New Age, Old Ways: Peter Lin Crosses Artistic Mediums and Cultures through Taiwanese American Jazz

Hey Peter! We last spoke in 2016 about your jazz band, The Lintet. What’s been new with you? My work is always a reflection of my own personal life experiences, and my personal life has been quite a roller coaster to say the least! After finishing my graduate work for jazz studies at Rutgers University, I had the pleasure to work and study with Slide Hampton for about two years, an NEA Jazz Master and my musical hero in terms of the trombone and compositions / arrangements. This experience…

Hello from Taiwan: Q&A with Filmmaker Tiffany Frances

We typically share the contributor bios at the end, but Tiffany Frances has such a dazzling background, we thought we'd open this Q&A with a little bit about her. Tiffany Frances is a Taiwanese American director and writer working in music videos, branded content and narrative film. She was selected for SHOOT Magazine's 2018 New Directors Showcase, where a trailer of her short film, WHAT I WISH YOU SAID, screened at the Directors Guild Theater in New York. Her short film MOVEMENT for…

Interview with Joyce Bergvelt, Lord of Formosa

Editor's Note: When I call for diversity in Taiwanese American literature, or English-language works on Taiwan, I mean books like Lord of Formosa. Taiwan, originally an Austronesian island, is colonized land. The hallmark of great literature about Taiwan, then, is perhaps sensitivity to this fraught crystallization of elements,  the way they arrived together under fire and pressure, and the complex ways they coexist today. Among these waves of colonizers were Dutch settlers, whose little-known…

New on Netflix: A Taiwanese Tale of Two Cities

An Interview with “A Taiwanese Tale of Two Cities” actor Denny Huang When Denny Huang decided to move to Taipei in 2005 as a young adult, he had no idea what he was going to do. As a Taiwanese American born in Houston, he barely spoke Mandarin at the time, and when he started pursuing acting roles, he realized his American-accent would be an issue. To manage, as he was slowly building his film & TV career (with roles in TV dramas like “Bull Fighting” and “Across the Ocean to…

How our bodies domesticate/disaster: An Interview with Kristin Chang, Past Lives, Future Bodies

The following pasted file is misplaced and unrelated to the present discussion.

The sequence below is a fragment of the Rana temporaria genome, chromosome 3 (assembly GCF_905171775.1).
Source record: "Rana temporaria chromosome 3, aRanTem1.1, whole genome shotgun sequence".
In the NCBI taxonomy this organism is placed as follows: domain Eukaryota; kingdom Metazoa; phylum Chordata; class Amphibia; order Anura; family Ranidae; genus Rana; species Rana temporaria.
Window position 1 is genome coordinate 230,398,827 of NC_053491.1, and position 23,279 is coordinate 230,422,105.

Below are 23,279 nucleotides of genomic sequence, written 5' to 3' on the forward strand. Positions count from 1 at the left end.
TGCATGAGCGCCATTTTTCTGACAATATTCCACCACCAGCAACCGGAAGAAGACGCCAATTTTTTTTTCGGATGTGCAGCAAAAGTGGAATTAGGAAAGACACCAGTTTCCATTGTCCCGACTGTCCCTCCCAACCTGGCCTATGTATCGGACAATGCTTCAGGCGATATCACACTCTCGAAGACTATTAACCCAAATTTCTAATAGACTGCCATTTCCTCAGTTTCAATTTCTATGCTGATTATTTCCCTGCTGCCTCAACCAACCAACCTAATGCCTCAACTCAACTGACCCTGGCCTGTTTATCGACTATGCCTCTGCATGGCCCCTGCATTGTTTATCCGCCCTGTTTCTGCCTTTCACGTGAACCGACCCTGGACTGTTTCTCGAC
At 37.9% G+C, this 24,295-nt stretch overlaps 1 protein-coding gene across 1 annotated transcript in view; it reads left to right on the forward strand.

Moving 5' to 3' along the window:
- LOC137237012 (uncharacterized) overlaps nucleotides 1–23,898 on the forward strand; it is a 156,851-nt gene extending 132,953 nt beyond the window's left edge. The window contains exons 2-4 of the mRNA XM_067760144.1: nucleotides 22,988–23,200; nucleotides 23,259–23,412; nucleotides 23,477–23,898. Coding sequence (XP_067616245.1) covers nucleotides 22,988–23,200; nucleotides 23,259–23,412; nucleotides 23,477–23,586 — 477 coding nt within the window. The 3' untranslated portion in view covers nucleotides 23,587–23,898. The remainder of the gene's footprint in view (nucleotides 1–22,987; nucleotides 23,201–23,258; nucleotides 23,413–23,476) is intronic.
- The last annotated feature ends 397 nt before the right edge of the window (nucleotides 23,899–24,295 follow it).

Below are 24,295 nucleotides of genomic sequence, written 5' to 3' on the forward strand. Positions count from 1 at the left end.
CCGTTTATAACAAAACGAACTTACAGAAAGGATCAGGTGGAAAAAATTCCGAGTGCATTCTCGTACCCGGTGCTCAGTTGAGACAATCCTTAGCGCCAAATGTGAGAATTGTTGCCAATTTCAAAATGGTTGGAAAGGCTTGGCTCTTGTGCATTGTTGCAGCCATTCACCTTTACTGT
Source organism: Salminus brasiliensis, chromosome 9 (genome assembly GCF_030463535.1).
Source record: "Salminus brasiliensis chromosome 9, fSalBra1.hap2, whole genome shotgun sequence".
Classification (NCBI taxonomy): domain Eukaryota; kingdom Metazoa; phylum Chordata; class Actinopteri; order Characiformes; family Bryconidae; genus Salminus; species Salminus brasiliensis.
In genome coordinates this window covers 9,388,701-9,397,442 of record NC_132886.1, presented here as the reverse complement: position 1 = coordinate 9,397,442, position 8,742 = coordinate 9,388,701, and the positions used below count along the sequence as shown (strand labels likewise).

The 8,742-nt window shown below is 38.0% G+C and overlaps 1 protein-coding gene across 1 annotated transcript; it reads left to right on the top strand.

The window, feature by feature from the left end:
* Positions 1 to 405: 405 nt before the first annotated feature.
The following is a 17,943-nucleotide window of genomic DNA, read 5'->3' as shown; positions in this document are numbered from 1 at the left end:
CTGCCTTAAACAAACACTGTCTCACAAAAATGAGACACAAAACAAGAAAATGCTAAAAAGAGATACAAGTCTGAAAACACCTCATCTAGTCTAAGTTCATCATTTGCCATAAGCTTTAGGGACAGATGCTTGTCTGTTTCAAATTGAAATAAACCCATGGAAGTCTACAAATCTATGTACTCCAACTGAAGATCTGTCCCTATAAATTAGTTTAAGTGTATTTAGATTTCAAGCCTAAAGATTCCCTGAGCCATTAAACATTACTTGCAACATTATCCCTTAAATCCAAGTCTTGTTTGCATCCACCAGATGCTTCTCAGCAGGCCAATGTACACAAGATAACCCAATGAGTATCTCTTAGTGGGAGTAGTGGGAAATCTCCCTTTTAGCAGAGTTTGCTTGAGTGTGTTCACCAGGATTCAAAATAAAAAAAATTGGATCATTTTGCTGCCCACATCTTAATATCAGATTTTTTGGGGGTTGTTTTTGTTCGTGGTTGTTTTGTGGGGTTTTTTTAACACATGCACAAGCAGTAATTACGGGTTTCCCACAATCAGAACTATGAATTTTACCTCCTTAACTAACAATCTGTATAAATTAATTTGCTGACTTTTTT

Reading Kristin Chang’s work revives all the little things we lose: our names for nation. Yeye and his ghosts. Papaya in Taiyu meaning wood/melon. She doesn’t tackle, but instead deftly burrows into bodies of queerness, identity, immigration, and colonialism, a laundry list of tropes Chang has somehow resurrected and dissected in new, astonishing ways. I know it’s selfish and absurd to suggest a book of this artistry might have been conceived just for me, but I swear I once begged the…

An Interview with Emily X.R. Pan, The Astonishing Color of After

Editor's Note: I'm so thrilled to share this interview with Emily X.R. Pan, author of The Astonishing Color of After. In the past decade - really, in my own little lifetime -  I have seen contemporary Asian American literature evolve from brittle myths of otherness to richer montages spanning history, identity, self, and heritage. Pan's The Astonishing Color of After is a pulsing tide of grief and wonder, chronicling half-Taiwanese protagonist Leigh's struggle to understand her mother's…

An Interview with Eva Lou, Madeleine Editions

Editor's Note: Something we consider often is how language informs how we define and experience an ethnic or national identity. We wonder about the merits of raising bilingual, or even trilingual, children, and whether our mother tongues will ever find a place in communities that do not recognize them. Our contributors have discussed loss and mourning of such languages, but also learning and discovery. With language as vehicles in mind, Taiwanese American writer Eva Lou launched Madeleine Editions,…

An Interview with Juliana and Wayne, Co-directors of the Piedmont Chamber Music Festival

Pianist Juliana Han and violinist Wayne Lee are the husband and wife co-directors of the Piedmont Chamber Music Festival in the Bay Area, California. Our editorial director Anna Wu caught up with them to chat about the festival, the Formosa Quartet, and their journeys as musicians. * * * Anna Wu: Hi Juliana and Wayne! Thanks for joining us today. Could you guys tell us a little bit about the Piedmont Chamber Music Festival? What inspired you to start it? Wayne Lee: The Piedmont Chamber…

An Interview with Cynthia Cheng, the Co-Organizer of Family Style Zine: An AAPI Food Anthology

  Our own Andrea “Chuey” Chu, co-editor of TaiwaneseAmerican.org and Chrysanthemum: Voices of the Taiwanese Diaspora, interviews Cynthia Cheng, co-organizer of Family Style Zine and contributor for Chrysanthemum. Family Style Zine: An AAPI Food Anthology is an anthology promoting education on the diverse histories of Asian American Pacific Islander (AAPI) food. The zine features illustration and writings from 31 AAPI creators sharing the stories behind 20 dishes that shed light on the…

An Interview with Filmmaker Fiona Roan: Reflections on Sisterhood and Belonging

Fiona Feng-I Roan is a Taiwanese American writer and filmmaker based in Los Angeles. TaiwaneseAmerican.org’s Ho Chie Tsai recently caught up with her to talk about her new short film, JIEJIE, which was recently selected as one of three finalists in the HBO Asian Pacific Visionary American short film competition. It will also be distributed nationally through HBO this May, during Asian Pacific American Heritage Month. JIEJIE is a portrait of young sisters being raised by a single immigrant…